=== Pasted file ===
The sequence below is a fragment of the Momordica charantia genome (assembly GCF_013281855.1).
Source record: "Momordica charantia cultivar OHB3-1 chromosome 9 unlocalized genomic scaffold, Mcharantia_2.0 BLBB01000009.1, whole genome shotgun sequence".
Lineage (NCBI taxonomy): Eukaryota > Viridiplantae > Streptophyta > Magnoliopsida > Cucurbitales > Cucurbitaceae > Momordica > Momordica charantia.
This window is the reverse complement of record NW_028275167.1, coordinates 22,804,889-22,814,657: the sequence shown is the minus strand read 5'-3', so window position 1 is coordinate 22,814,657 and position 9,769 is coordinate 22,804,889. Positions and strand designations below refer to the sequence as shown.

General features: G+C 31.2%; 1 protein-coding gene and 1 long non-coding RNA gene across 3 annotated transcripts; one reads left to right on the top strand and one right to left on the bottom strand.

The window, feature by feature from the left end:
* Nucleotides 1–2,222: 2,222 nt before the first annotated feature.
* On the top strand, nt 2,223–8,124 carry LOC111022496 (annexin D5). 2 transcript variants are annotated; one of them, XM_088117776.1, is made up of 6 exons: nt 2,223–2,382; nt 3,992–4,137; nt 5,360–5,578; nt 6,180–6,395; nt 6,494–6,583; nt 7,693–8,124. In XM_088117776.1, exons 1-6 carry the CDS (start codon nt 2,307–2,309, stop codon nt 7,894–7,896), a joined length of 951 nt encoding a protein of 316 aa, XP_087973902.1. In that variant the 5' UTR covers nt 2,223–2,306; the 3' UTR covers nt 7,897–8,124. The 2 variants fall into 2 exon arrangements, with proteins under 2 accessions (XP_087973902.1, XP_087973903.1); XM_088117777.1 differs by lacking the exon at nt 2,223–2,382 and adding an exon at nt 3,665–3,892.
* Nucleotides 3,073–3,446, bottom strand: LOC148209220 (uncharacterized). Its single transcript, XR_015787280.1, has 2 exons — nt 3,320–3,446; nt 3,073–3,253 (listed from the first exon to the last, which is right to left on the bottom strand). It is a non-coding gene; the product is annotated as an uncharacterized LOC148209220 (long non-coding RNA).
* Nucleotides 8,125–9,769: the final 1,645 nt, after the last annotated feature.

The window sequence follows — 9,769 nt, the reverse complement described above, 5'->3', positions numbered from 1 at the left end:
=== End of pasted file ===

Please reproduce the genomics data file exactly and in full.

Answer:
The sequence below is a fragment of the Momordica charantia genome (assembly GCF_013281855.1).
Source record: "Momordica charantia cultivar OHB3-1 chromosome 9 unlocalized genomic scaffold, Mcharantia_2.0 BLBB01000009.1, whole genome shotgun sequence".
Lineage (NCBI taxonomy): Eukaryota > Viridiplantae > Streptophyta > Magnoliopsida > Cucurbitales > Cucurbitaceae > Momordica > Momordica charantia.
This window is the reverse complement of record NW_028275167.1, coordinates 22,804,889-22,814,657: the sequence shown is the minus strand read 5'-3', so window position 1 is coordinate 22,814,657 and position 9,769 is coordinate 22,804,889. Positions and strand designations below refer to the sequence as shown.

General features: G+C 31.2%; 1 protein-coding gene and 1 long non-coding RNA gene across 3 annotated transcripts; one reads left to right on the top strand and one right to left on the bottom strand.

The window, feature by feature from the left end:
* Nucleotides 1–2,222: 2,222 nt before the first annotated feature.
* On the top strand, nt 2,223–8,124 carry LOC111022496 (annexin D5). 2 transcript variants are annotated; one of them, XM_088117776.1, is made up of 6 exons: nt 2,223–2,382; nt 3,992–4,137; nt 5,360–5,578; nt 6,180–6,395; nt 6,494–6,583; nt 7,693–8,124. In XM_088117776.1, exons 1-6 carry the CDS (start codon nt 2,307–2,309, stop codon nt 7,894–7,896), a joined length of 951 nt encoding a protein of 316 aa, XP_087973902.1. In that variant the 5' UTR covers nt 2,223–2,306; the 3' UTR covers nt 7,897–8,124. The 2 variants fall into 2 exon arrangements, with proteins under 2 accessions (XP_087973902.1, XP_087973903.1); XM_088117777.1 differs by lacking the exon at nt 2,223–2,382 and adding an exon at nt 3,665–3,892.
* Nucleotides 3,073–3,446, bottom strand: LOC148209220 (uncharacterized). Its single transcript, XR_015787280.1, has 2 exons — nt 3,320–3,446; nt 3,073–3,253 (listed from the first exon to the last, which is right to left on the bottom strand). It is a non-coding gene; the product is annotated as an uncharacterized LOC148209220 (long non-coding RNA).
* Nucleotides 8,125–9,769: the final 1,645 nt, after the last annotated feature.

The window sequence follows — 9,769 nt, the reverse complement described above, 5'->3', positions numbered from 1 at the left end: